Why Divorce Rate is Higher for Female Breadwinners

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The number of women earning more than their husbands, while still relatively small, is growing. It is no surprise, as more women are attending and graduating college and entering the workforce right away. Fox Business claims these recent changes are also because women are more aware of their worth and are more eager to fight for higher wages. While this is excellent news for women, it may not be so good for their marriages. Many women claim that they have experienced negative responses in their marriages when they out-earned their partner, which in some cases, has caused marital problems that have led to a divorce.

Traditionally, men are the family’s breadwinners and the primary provider. According to the Bureau of Labor Statistics, women are the primary breadwinners in 38% of marriages. Still, this sentiment is quickly changing, with women now outearning their husbands in larger cities. A study by Pew Research Center claims that the Los Angeles, Washington, D.C., and New York metropolitan areas are among the places where women are outearning men. In both the New York and Washington metro areas, women earn up to 102% of what men earn when examining median annual earnings, although this means that times are changing. More women are excelling in the workforce, and opinions on the changing dynamics vary, with some couples claiming this type of scenario makes them uncomfortable.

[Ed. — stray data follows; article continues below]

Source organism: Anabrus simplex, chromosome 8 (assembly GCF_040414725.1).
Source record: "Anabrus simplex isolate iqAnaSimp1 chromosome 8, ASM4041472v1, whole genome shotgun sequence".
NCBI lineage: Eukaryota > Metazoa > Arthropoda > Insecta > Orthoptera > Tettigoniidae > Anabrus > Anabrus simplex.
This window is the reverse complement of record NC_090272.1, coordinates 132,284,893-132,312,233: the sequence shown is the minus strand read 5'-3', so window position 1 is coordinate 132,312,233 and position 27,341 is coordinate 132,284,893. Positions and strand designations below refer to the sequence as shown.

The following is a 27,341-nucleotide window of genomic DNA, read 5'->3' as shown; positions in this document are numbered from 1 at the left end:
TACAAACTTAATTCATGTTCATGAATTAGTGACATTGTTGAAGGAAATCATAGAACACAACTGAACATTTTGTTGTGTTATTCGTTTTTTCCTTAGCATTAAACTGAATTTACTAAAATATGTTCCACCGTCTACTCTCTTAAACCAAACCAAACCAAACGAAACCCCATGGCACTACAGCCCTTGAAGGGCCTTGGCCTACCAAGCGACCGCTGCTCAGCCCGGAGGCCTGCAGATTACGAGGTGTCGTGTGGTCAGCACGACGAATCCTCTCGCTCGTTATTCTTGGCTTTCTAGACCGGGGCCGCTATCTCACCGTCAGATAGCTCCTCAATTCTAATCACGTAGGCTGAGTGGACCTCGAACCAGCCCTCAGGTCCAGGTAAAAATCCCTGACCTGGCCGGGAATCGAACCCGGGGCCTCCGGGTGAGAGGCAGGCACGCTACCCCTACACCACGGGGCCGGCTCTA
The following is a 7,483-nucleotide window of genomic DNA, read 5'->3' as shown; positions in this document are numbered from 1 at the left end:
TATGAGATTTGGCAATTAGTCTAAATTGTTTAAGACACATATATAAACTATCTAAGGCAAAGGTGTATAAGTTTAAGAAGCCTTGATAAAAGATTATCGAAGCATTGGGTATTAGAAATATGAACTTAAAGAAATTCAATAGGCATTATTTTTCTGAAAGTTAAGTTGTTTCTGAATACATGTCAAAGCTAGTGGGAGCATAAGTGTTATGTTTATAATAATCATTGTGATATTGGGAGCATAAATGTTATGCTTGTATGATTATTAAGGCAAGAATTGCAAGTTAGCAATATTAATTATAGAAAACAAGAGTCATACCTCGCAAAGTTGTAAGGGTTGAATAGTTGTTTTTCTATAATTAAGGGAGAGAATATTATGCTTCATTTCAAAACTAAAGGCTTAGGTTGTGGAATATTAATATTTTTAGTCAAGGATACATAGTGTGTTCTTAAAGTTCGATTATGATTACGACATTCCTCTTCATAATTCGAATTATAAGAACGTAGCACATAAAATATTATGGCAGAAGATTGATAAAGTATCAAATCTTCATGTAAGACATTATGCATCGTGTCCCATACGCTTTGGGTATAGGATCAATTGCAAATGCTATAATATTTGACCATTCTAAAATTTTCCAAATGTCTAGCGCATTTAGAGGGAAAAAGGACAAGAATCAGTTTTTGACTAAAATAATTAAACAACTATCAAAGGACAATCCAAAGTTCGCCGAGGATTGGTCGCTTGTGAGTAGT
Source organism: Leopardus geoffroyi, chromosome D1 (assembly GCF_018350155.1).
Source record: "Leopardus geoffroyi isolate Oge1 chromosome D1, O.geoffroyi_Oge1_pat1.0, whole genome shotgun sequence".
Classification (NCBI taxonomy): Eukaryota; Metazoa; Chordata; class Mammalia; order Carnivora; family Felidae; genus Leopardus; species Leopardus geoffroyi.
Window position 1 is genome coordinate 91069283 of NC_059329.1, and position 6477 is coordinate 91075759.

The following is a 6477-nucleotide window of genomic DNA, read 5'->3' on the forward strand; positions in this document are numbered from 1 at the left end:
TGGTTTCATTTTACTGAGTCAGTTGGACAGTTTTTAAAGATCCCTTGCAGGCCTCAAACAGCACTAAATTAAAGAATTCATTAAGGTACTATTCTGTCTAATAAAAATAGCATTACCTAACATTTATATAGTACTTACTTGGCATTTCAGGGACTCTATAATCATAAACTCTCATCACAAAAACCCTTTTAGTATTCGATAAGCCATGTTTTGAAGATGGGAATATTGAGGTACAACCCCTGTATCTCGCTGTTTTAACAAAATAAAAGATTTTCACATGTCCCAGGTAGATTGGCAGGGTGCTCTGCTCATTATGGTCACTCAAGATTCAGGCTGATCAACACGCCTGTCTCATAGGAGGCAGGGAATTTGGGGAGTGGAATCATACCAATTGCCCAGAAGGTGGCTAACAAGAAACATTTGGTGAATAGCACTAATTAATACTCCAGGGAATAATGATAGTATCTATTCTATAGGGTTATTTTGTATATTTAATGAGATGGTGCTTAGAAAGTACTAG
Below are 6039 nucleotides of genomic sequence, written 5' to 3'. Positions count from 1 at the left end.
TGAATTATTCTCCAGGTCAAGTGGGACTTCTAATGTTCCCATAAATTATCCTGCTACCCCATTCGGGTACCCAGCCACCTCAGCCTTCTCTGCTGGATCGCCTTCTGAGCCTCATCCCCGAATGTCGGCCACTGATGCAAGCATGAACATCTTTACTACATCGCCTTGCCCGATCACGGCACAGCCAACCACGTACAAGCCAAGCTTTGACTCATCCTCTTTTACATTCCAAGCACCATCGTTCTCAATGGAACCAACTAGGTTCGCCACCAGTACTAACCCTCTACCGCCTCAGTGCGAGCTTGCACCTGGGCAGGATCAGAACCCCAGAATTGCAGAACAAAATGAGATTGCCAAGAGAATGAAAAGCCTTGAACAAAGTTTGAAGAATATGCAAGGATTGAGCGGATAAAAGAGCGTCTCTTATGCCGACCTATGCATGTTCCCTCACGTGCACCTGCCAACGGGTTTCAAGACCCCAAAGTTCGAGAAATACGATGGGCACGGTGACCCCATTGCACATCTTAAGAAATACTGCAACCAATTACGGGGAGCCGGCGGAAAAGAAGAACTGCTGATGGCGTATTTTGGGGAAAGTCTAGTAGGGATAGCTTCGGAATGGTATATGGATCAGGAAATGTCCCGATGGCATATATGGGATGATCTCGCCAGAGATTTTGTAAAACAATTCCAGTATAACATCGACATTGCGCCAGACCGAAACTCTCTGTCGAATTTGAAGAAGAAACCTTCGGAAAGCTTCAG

Research by the University of Chicago Booth School of Business found that a married woman earning more increased the probability of unhappiness in her marriage. The study found that a woman making even $5,000 more a year than her husband was at greater risk of divorce. Data from a U.S. National Survey of Families and Households found that those who reported being happy with their marriage declined when a woman earns more than her husband, with the likelihood of divorce increasing by 50%. According to Forbes, this can significantly impact those in high-net-worth marriages since earning a higher income or owning more significant personal assets than your husband makes for special considerations regarding divorce.

Despite more women outearning their male partners, societal and cultural norms are placing stress on their marriages. Marriage therapists claim marriages can deteriorate when women earn more than men if men feel insecure or women lose respect for them. A New York Times article examining the new census found that women who earned more than their husbands reported a lower income than what their husbands made. This discrepancy may show that there are still expectations in place that the man should be earning more than the woman as the primary provider for the family.

Luckily, recent reports suggest that the link between female breadwinners and divorce is weakening. A USA Today article reported that there have already been generational shifts, with millennial women almost twice as likely as women in the baby boomer generation to earn the same as their partners. When asked for their opinion on their partner potentially outearning them, millennial men appeared to remain neutral.

Getting divorced is a highly personal, emotionally charged, and complex experience. Knowing what to expect can help ease the stress and create a sense of security when you may be uncertain about your future. At Schoenberg Family Law Group, P.C. our San Francisco divorce lawyers offer the skill and knowledge to handle even the most complex and contentious divorces, with the object of securing fair resolutions. Contact our office today to schedule a consultation if you’re seeking legal advice from an experienced divorce attorney.

By Debra Schoenberg

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